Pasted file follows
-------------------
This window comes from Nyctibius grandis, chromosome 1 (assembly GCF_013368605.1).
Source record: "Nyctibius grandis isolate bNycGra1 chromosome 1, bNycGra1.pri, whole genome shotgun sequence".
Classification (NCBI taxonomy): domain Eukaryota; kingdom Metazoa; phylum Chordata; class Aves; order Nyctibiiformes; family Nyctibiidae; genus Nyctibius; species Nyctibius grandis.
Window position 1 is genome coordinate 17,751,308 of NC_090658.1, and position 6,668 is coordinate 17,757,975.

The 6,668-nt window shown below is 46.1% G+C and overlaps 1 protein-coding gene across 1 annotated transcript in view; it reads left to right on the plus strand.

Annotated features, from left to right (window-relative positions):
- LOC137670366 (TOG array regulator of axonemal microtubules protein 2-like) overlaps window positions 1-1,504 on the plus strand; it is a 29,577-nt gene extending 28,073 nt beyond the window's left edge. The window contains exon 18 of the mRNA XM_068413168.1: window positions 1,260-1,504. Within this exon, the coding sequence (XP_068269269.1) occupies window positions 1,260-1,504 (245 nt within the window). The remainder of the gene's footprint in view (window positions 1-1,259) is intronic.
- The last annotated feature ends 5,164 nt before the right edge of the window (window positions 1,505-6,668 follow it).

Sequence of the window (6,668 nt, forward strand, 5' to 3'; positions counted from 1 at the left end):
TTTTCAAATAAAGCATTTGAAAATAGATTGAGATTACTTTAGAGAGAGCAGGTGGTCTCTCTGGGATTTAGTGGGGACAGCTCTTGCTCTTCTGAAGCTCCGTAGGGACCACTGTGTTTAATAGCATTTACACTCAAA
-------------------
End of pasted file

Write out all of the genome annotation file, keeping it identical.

This window comes from Nyctibius grandis, chromosome 1 (assembly GCF_013368605.1).
Source record: "Nyctibius grandis isolate bNycGra1 chromosome 1, bNycGra1.pri, whole genome shotgun sequence".
Classification (NCBI taxonomy): domain Eukaryota; kingdom Metazoa; phylum Chordata; class Aves; order Nyctibiiformes; family Nyctibiidae; genus Nyctibius; species Nyctibius grandis.
Window position 1 is genome coordinate 17,751,308 of NC_090658.1, and position 6,668 is coordinate 17,757,975.

The 6,668-nt window shown below is 46.1% G+C and overlaps 1 protein-coding gene across 1 annotated transcript in view; it reads left to right on the plus strand.

Annotated features, from left to right (window-relative positions):
- LOC137670366 (TOG array regulator of axonemal microtubules protein 2-like) overlaps window positions 1-1,504 on the plus strand; it is a 29,577-nt gene extending 28,073 nt beyond the window's left edge. The window contains exon 18 of the mRNA XM_068413168.1: window positions 1,260-1,504. Within this exon, the coding sequence (XP_068269269.1) occupies window positions 1,260-1,504 (245 nt within the window). The remainder of the gene's footprint in view (window positions 1-1,259) is intronic.
- The last annotated feature ends 5,164 nt before the right edge of the window (window positions 1,505-6,668 follow it).

Sequence of the window (6,668 nt, forward strand, 5' to 3'; positions counted from 1 at the left end):
TTTTCAAATAAAGCATTTGAAAATAGATTGAGATTACTTTAGAGAGAGCAGGTGGTCTCTCTGGGATTTAGTGGGGACAGCTCTTGCTCTTCTGAAGCTCCGTAGGGACCACTGTGTTTAATAGCATTTACACTCAAA